Low e-commerce usage and appetite among Canadian SMBs

A significant majority of Canadian SMBs are not ready to participate let alone compete in the digital economy. The study shows that 83 per cent of Canadian SMBs do not accept any form of online or mobile payment and 71 per cent of this group said they would never consider selling online.

One of the first steps towards embracing e-commerce is building an online presence, such as a website. Today, only 7 per cent of the Canadian SMBs surveyed have a website capable of processing online payments and 34 per cent of businesses that do not currently accept online payments have no foreseeable plans to build a website at all.

What’s holding e-commerce back in Canada?

Canadian SMBs that do not currently sell online report several concerns that keep them from doing so. Chief among them is concern about providing the same level of service (30%), followed by online fraud (21%), limited understanding of technology (19%), and distribution or delivery issues (19%). Nearly three quarters (72%) of offline businesses claimed that they are notparticularly sophisticated in terms of technology and e-marketing knowledge.

Canadian SMB owners are primarily men above the age of 55

The geographic distribution of Canadian SMB across Canada is fairly even, according to study findings. The majority (67%) of Canadian small business owners are men and 63 per cent are 55 years of age or older. However, these numbers shift dramatically when looking at e-commerce enabled businesses – 77 per cent of SMB owners that accept payments through online and offline channels and 66 per cent of businesses that only accept online payments are under 55 years of age. Multi-channel businesses are the youngest group, with a median age of 44. There is also a significant under representation of women SMB owners. Only one third (33%) of Canadian small businesses are owned by women, and this is consistent across businesses that sell online and those that do not.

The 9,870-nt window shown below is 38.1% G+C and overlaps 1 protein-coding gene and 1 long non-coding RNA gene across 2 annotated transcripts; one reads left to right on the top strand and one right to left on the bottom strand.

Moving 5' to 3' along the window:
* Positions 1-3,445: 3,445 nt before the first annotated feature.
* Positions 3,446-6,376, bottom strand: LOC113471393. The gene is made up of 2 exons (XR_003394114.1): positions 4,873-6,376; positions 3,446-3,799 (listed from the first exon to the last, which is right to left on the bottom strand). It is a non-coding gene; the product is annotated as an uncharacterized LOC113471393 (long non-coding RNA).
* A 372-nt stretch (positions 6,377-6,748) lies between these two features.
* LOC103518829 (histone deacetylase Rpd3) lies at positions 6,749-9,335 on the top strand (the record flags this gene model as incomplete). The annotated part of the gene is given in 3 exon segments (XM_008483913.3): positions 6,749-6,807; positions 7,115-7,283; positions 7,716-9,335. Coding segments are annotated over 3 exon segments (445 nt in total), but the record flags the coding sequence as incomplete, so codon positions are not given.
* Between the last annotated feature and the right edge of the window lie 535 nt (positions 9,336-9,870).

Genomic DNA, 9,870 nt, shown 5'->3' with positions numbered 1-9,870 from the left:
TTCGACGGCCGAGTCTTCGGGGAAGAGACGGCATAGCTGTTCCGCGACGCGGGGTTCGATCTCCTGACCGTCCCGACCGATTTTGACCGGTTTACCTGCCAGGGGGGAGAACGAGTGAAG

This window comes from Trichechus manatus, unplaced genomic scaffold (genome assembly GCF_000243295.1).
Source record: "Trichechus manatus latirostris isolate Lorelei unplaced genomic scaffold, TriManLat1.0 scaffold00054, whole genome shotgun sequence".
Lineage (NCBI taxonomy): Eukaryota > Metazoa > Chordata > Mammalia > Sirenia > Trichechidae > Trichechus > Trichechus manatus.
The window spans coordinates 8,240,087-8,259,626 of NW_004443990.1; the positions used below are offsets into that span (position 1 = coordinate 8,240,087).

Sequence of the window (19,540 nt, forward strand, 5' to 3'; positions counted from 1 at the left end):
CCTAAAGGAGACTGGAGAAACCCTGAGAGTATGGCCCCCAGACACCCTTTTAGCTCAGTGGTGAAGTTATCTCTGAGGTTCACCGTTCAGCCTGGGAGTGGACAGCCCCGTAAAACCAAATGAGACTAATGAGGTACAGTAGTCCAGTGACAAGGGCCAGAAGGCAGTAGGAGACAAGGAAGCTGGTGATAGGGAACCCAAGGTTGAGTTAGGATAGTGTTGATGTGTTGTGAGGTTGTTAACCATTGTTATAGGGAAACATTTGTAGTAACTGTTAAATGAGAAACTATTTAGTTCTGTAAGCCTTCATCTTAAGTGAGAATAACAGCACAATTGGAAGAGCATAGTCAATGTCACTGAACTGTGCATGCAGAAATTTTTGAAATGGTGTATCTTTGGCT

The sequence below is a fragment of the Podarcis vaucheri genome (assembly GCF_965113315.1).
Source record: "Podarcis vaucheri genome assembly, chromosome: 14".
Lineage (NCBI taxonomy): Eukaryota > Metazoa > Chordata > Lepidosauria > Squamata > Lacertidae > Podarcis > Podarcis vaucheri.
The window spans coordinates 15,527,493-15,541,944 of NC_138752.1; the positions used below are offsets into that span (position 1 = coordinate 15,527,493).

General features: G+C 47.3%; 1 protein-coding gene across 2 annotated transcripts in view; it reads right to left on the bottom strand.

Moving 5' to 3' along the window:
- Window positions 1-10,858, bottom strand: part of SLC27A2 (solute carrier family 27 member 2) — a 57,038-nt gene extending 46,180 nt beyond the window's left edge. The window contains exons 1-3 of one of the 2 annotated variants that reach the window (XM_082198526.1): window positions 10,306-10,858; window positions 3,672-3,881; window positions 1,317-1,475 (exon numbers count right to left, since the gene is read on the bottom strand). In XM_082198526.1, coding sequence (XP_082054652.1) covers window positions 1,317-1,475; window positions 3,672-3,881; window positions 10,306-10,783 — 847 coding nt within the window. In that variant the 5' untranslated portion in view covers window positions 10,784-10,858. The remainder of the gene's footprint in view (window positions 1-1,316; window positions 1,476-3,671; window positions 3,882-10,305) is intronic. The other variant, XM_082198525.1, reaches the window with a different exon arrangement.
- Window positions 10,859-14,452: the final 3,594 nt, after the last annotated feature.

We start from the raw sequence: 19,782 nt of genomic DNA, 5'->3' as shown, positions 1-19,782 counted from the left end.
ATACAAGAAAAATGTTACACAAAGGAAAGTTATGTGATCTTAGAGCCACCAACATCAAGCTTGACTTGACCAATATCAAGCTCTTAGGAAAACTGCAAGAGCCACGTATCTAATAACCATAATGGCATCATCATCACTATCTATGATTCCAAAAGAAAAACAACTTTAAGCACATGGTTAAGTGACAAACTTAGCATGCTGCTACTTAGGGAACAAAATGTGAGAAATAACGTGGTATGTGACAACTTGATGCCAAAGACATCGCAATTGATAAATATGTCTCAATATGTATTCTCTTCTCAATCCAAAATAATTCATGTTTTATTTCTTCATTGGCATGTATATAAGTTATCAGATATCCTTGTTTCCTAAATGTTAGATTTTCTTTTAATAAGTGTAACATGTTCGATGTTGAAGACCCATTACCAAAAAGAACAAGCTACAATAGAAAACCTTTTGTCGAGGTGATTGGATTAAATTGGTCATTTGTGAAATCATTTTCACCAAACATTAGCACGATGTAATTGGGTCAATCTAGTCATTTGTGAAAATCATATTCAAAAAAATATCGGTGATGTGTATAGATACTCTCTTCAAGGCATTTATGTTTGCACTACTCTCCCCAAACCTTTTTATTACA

PayPal Canada’s Canadian Landscape Study Methodology

Findings are based on a PayPal-commissioned study which was led, designed and managed by Barraza & Associates, with execution and reporting by Northstar Research Partners. This study was conducted between December 10th, 2015, and January 10th 2016, on behalf of PayPal. For this survey, a sample of 1,000 Canadian small business owners were interviewed online. 3% is the margin of error tested at the 95% confidence level.